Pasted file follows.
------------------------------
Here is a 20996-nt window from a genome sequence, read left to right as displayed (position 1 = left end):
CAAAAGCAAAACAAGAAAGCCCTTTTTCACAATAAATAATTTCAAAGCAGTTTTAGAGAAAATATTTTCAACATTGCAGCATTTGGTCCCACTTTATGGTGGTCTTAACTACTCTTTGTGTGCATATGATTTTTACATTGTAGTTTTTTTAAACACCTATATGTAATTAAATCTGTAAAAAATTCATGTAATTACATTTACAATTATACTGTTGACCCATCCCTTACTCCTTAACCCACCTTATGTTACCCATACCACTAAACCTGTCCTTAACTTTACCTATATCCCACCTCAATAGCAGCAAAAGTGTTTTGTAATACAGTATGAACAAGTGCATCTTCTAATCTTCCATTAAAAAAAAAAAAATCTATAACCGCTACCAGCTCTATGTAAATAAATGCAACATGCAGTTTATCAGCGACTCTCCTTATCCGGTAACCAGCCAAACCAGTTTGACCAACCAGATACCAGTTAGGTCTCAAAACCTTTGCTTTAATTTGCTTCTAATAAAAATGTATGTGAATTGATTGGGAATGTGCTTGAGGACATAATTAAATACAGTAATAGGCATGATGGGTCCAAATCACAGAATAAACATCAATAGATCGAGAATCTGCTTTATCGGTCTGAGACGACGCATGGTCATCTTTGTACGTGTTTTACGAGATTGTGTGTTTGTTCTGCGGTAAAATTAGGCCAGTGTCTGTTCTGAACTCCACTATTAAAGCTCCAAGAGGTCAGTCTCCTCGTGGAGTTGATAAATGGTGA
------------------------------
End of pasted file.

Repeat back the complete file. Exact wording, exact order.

Here is a 20996-nt window from a genome sequence, read left to right as displayed (position 1 = left end):
CAAAAGCAAAACAAGAAAGCCCTTTTTCACAATAAATAATTTCAAAGCAGTTTTAGAGAAAATATTTTCAACATTGCAGCATTTGGTCCCACTTTATGGTGGTCTTAACTACTCTTTGTGTGCATATGATTTTTACATTGTAGTTTTTTTAAACACCTATATGTAATTAAATCTGTAAAAAATTCATGTAATTACATTTACAATTATACTGTTGACCCATCCCTTACTCCTTAACCCACCTTATGTTACCCATACCACTAAACCTGTCCTTAACTTTACCTATATCCCACCTCAATAGCAGCAAAAGTGTTTTGTAATACAGTATGAACAAGTGCATCTTCTAATCTTCCATTAAAAAAAAAAAAATCTATAACCGCTACCAGCTCTATGTAAATAAATGCAACATGCAGTTTATCAGCGACTCTCCTTATCCGGTAACCAGCCAAACCAGTTTGACCAACCAGATACCAGTTAGGTCTCAAAACCTTTGCTTTAATTTGCTTCTAATAAAAATGTATGTGAATTGATTGGGAATGTGCTTGAGGACATAATTAAATACAGTAATAGGCATGATGGGTCCAAATCACAGAATAAACATCAATAGATCGAGAATCTGCTTTATCGGTCTGAGACGACGCATGGTCATCTTTGTACGTGTTTTACGAGATTGTGTGTTTGTTCTGCGGTAAAATTAGGCCAGTGTCTGTTCTGAACTCCACTATTAAAGCTCCAAGAGGTCAGTCTCCTCGTGGAGTTGATAAATGGTGA